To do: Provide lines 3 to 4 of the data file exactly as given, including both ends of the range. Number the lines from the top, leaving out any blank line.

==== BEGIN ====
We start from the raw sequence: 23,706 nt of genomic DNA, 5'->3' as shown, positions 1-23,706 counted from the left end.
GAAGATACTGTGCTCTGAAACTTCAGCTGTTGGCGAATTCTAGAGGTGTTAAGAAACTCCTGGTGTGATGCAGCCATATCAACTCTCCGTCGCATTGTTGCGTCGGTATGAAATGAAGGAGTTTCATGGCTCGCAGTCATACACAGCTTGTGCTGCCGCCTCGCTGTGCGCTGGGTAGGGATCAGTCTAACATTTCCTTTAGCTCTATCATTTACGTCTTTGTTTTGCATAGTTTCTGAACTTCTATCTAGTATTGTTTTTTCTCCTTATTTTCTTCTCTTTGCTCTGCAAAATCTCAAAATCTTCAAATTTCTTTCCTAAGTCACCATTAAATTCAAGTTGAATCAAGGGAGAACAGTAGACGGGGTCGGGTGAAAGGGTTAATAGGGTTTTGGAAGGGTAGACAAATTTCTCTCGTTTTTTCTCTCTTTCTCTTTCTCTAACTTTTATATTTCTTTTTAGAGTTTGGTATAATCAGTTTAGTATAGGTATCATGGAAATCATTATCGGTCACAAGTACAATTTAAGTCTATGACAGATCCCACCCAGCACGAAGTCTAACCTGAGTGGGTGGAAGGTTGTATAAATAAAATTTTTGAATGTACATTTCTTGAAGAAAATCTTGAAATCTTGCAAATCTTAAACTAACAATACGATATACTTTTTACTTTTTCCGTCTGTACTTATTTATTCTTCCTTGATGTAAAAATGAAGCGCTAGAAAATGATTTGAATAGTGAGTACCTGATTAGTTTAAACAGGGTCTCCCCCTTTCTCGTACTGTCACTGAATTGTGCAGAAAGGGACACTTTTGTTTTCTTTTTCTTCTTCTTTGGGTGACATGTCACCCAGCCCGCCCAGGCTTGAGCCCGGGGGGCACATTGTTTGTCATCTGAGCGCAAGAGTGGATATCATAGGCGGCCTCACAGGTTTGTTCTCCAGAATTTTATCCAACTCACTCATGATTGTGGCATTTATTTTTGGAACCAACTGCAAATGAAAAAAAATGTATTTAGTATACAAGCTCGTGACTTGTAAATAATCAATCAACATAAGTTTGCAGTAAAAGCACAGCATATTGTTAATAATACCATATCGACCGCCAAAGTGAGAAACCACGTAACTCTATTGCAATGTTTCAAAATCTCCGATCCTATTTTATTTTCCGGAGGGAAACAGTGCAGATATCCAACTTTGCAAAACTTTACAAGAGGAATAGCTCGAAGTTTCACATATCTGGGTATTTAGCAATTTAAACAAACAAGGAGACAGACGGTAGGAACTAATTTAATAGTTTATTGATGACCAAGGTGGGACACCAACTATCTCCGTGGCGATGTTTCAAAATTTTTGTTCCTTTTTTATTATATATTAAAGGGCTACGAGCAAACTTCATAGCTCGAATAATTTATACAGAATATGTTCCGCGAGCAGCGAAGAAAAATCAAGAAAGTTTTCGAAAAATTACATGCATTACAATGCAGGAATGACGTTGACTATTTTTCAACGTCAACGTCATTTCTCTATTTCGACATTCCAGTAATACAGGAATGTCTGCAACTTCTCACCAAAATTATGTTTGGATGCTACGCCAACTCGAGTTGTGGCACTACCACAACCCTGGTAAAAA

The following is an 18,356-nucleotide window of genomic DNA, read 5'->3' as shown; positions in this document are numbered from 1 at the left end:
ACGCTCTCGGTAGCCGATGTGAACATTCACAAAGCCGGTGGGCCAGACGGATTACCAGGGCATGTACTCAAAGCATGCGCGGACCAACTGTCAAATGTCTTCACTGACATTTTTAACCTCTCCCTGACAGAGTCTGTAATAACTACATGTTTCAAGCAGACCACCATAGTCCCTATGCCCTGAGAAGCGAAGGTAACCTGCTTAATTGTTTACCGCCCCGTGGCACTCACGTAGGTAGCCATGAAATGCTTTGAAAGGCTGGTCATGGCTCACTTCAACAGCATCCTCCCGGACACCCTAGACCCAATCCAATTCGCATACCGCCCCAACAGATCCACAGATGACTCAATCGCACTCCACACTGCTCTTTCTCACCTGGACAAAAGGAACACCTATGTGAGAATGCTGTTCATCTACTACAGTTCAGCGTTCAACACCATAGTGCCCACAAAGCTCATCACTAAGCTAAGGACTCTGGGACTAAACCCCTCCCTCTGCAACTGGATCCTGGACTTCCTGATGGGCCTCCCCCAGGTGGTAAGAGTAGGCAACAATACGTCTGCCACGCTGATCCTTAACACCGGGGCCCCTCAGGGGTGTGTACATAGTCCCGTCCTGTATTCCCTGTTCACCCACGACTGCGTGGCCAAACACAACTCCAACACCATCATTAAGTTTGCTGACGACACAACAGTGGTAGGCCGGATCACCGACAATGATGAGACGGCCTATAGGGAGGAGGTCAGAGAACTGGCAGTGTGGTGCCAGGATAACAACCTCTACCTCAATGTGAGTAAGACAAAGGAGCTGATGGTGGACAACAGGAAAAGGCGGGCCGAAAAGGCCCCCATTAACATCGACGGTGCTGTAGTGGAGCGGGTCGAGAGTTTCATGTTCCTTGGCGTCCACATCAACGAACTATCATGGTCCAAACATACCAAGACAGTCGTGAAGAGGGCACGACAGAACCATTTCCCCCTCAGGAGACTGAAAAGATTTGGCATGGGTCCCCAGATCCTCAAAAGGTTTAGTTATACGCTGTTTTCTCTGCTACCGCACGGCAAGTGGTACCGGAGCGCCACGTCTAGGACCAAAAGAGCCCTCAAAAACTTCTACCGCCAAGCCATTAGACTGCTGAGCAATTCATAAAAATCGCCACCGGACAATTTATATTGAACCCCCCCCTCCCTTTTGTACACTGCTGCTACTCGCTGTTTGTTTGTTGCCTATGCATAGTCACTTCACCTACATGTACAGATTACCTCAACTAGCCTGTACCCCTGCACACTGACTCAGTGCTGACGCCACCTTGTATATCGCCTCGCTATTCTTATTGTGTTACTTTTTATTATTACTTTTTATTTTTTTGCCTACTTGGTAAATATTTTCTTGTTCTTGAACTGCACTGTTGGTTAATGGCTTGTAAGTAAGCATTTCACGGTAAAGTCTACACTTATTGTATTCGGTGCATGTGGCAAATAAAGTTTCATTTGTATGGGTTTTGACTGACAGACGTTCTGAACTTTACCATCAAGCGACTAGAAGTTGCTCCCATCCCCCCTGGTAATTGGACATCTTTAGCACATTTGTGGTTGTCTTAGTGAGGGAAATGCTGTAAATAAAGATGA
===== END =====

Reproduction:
The following is an 18,356-nucleotide window of genomic DNA, read 5'->3' as shown; positions in this document are numbered from 1 at the left end:
ACGCTCTCGGTAGCCGATGTGAACATTCACAAAGCCGGTGGGCCAGACGGATTACCAGGGCATGTACTCAAAGCATGCGCGGACCAACTGTCAAATGTCTTCACTGACATTTTTAACCTCTCCCTGACAGAGTCTGTAATAACTACATGTTTCAAGCAGACCACCATAGTCCCTATGCCCTGAGAAGCGAAGGTAACCTGCTTAATTGTTTACCGCCCCGTGGCACTCACGTAGGTAGCCATGAAATGCTTTGAAAGGCTGGTCATGGCTCACTTCAACAGCATCCTCCCGGACACCCTAGACCCAATCCAATTCGCATACCGCCCCAACAGATCCACAGATGACTCAATCGCACTCCACACTGCTCTTTCTCACCTGGACAAAAGGAACACCTATGTGAGAATGCTGTTCATCTACTACAGTTCAGCGTTCAACACCATAGTGCCCACAAAGCTCATCACTAAGCTAAGGACTCTGGGACTAAACCCCTCCCTCTGCAACTGGATCCTGGACTTCCTGATGGGCCTCCCCCAGGTGGTAAGAGTAGGCAACAATACGTCTGCCACGCTGATCCTTAACACCGGGGCCCCTCAGGGGTGTGTACATAGTCCCGTCCTGTATTCCCTGTTCACCCACGACTGCGTGGCCAAACACAACTCCAACACCATCATTAAGTTTGCTGACGACACAACAGTGGTAGGCCGGATCACCGACAATGATGAGACGGCCTATAGGGAGGAGGTCAGAGAACTGGCAGTGTGGTGCCAGGATAACAACCTCTACCTCAATGTGAGTAAGACAAAGGAGCTGATGGTGGACAACAGGAAAAGGCGGGCCGAAAAGGCCCCCATTAACATCGACGGTGCTGTAGTGGAGCGGGTCGAGAGTTTCATGTTCCTTGGCGTCCACATCAACGAACTATCATGGTCCAAACATACCAAGACAGTCGTGAAGAGGGCACGACAGAACCATTTCCCCCTCAGGAGACTGAAAAGATTTGGCATGGGTCCCCAGATCCTCAAAAGGTTTAGTTATACGCTGTTTTCTCTGCTACCGCACGGCAAGTGGTACCGGAGCGCCACGTCTAGGACCAAAAGAGCCCTCAAAAACTTCTACCGCCAAGCCATTAGACTGCTGAGCAATTCATAAAAATCGCCACCGGACAATTTATATTGAACCCCCCCCTCCCTTTTGTACACTGCTGCTACTCGCTGTTTGTTTGTTGCCTATGCATAGTCACTTCACCTACATGTACAGATTACCTCAACTAGCCTGTACCCCTGCACACTGACTCAGTGCTGACGCCACCTTGTATATCGCCTCGCTATTCTTATTGTGTTACTTTTTATTATTACTTTTTATTTTTTTGCCTACTTGGTAAATATTTTCTTGTTCTTGAACTGCACTGTTGGTTAATGGCTTGTAAGTAAGCATTTCACGGTAAAGTCTACACTTATTGTATTCGGTGCATGTGGCAAATAAAGTTTCATTTGTATGGGTTTTGACTGACAGACGTTCTGAACTTTACCATCAAGCGACTAGAAGTTGCTCCCATCCCCCCTGGTAATTGGACATCTTTAGCACATTTGTGGTTGTCTTAGTGAGGGAAATGCTGTAAATAAAGATGA